It's a show with so many memorable moments, and so many of those moments come in this episode. Just for example; there's a death fairly early on that ends up unveiling the motives of a major character's actions, but not in the sense that you might think by reading these words. The moment his motives are revealed is so well written and executed that it gives one chills.
Another scene has Faye Valentine pleading with Spike not to face his nemesis. In a lesser anime, she'd have fallen in love with him; it'd be force feeding us a motive. This show is intelligent enough, trusts its audience enough, and knows its characters enough to write the scene as it ought to be written; Faye, a character without a past, isn't in love with Spike, but is acknowledging that he and the Bebop crew are all she has. The scene is heartbreaking, and delivered with perfect restraint.
Those are just two moments in this episode. The ending brings even the most jaded fans to tears, and again, not in ways you expect.
A perfect conclusion to a masterpiece series.
Pride & Prejudice (2005)
A fantastic movie- and that's what it is, a movie, not a book or miniseries
People, please, quit sniping about how this movie isn't "true enough" to the book or doesn't match up to the miniseries.
I'm certainly an admirer of the miniseries, but a film that has six hours to tell a story isn't going to be the same thing as a two-hour film. As for the book, never read it, but I also think that a movie has absolutely no obligation to be loyal to source material, only to be as strong a movie as it can be.
Is this movie overly romantic and passionate when compared to the book? Perhaps. But as a romantic film, it is superb. Knightley is mesmerizing on screen. Not just her beauty, but the life she brings to the whole movie. I do hope she receives an Oscar nomination. The supporting players are all fantastic, particularly Sutherland, whose final scene with Knightley is as warm and happy a scene as I can think of in a while, invoking for me a similar scene with Denholm Elliot and Helena Bonham-Carter scene near the end of "A Room With a View". The whole movie is about happiness, and the happiness of its characters. Its goal is to make you care about them and their happiness, and by the end, it's as warm and joyful a movie as you'll see this year.
Does it please Austen-ites? It doesn't matter, if their judgment is by how loyal it is to the book. It's just a plain great movie.
Hoshi no koe (2002)
Beauty in simplicity
What a simple concept for a film, executed so wonderfully. A teenage girl travels in space, and the only way for her to contact the boy she loves back on earth in through her cell-phone's text messaging. But as she drifts further from earth, the messages begin to take a much longer to reach him. He begins to give up on hearing from her again, and she grieves over what she is unable to tell him from this distance. However, the ending is extremely moving and uplifting, more so than I thought this 25-minute film would be.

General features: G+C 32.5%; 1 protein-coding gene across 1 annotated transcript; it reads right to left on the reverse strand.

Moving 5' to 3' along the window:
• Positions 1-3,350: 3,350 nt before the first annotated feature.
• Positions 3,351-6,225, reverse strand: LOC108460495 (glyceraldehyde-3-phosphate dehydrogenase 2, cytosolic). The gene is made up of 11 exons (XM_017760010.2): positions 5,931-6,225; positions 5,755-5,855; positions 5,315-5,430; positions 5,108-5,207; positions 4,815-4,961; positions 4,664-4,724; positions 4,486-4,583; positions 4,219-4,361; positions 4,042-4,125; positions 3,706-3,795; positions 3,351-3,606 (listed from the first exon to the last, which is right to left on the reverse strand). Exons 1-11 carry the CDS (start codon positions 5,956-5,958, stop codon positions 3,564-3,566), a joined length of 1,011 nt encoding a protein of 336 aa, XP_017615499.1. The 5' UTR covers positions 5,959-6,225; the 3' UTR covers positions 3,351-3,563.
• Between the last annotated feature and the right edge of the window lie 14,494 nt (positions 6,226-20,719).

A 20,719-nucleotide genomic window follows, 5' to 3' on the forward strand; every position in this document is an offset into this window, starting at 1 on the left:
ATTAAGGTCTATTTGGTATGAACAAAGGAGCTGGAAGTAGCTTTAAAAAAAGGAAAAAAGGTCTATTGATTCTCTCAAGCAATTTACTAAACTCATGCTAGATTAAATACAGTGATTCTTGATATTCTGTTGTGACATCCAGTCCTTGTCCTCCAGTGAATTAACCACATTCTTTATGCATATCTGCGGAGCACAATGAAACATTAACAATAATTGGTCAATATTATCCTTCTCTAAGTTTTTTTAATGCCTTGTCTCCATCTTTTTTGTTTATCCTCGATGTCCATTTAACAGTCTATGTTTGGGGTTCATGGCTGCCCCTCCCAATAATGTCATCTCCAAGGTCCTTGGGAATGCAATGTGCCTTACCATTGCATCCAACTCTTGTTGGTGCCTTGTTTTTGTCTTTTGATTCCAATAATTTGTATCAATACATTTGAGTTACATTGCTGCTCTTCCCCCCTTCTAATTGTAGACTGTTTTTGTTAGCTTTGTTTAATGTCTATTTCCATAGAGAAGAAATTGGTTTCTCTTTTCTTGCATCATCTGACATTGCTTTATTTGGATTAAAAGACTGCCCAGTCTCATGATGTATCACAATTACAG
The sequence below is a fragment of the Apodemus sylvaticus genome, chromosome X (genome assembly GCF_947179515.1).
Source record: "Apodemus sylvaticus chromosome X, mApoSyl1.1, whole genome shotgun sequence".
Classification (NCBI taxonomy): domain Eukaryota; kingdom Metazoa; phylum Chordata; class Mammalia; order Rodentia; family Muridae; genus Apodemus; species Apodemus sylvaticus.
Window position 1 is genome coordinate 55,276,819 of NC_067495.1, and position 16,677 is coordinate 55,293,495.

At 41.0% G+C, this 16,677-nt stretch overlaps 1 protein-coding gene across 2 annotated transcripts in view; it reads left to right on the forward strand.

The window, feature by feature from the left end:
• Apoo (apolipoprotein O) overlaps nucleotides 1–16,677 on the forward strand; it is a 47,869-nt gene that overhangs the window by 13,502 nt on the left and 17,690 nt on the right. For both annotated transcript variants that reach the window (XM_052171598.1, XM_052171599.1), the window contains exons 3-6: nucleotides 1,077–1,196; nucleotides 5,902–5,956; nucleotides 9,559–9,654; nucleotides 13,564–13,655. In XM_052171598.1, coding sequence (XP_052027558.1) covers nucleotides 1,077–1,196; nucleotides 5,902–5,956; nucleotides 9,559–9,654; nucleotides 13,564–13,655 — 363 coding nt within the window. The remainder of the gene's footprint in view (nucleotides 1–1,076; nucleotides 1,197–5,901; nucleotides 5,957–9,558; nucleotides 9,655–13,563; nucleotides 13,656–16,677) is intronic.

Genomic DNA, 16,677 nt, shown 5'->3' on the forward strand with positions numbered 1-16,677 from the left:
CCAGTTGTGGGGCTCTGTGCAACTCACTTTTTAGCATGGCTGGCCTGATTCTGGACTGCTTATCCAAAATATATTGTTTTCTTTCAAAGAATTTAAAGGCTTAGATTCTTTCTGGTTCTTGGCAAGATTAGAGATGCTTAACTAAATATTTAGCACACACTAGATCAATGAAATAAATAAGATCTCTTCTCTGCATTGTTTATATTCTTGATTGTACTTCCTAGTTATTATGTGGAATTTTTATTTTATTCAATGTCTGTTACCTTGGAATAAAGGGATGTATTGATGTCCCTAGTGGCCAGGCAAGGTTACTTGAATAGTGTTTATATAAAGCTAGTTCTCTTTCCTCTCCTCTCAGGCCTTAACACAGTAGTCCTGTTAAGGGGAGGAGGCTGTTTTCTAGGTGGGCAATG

I need not mention how this film was made, by one man on his computer. While the visuals are surprisingly good for a film made with such sparse resources, Makoto Shinkai clearly understands that storytelling is the most important part of animation, and he made a film that is more beautiful and touching than almost anything you'd see in Hollywood, and he did it on his computer, and with a run time of under a half hour. This guy is talented, and I hope to see him directing more animes in the future.
Voices of a Distant Star is a superb film by any standards, certainly a must see for anime fans.
Mimi wo sumaseba (1995)
They don't get more beautiful
When I first heard of Whisper of the Heart, I didn't feel a significant need to find it and watch it. How good could a teen romance be, a genre that's been beaten to death? Little did I know how much I'd love this film.
I beg of you, don't turn this film away because of the premise, which might strike some as sounding sappy. When Studio Ghibli is involved, you can't go wrong. It's NOTHING like you'd expect from any teen romance from anywhere. Whisper of the Heart has none of that fake, self-indulgent crap that permeates Hollywood, movies about teens that pander to clichés and don't give a damn about real characters or love or true feelings. Whisper of the Heart doesn't fall back on cliché and formula. It's a truly great film. It's a remarkably honest and heartfelt look into a 14-year-old's life, her family and friends, how she falls in love, and there are moments so stirring, so wonderful and yet so simple. Yoshifumi Kondou, the director, showed all the qualities of being a master of animation. It's a real tragedy that he passed away. The film is full of moments that are real and beautiful that use animation, not to exploit the story, but to enhance moments with the simplicity they need in their presentation. And the screenplay, written by the great Hayao Miyazaki, is free from false sentimentality and melodrama. He gives us real characters here, ones so well written that anyone who has been a young teen can relate to them.
Whisper of the Heart is as good an animated film as you'll find. It's a one of a kind anime and it's beautifully done. Are you tired of Hollywood films peddled to you off a studio assembly line? Tired of clichéd romances that have no emotion or humanity?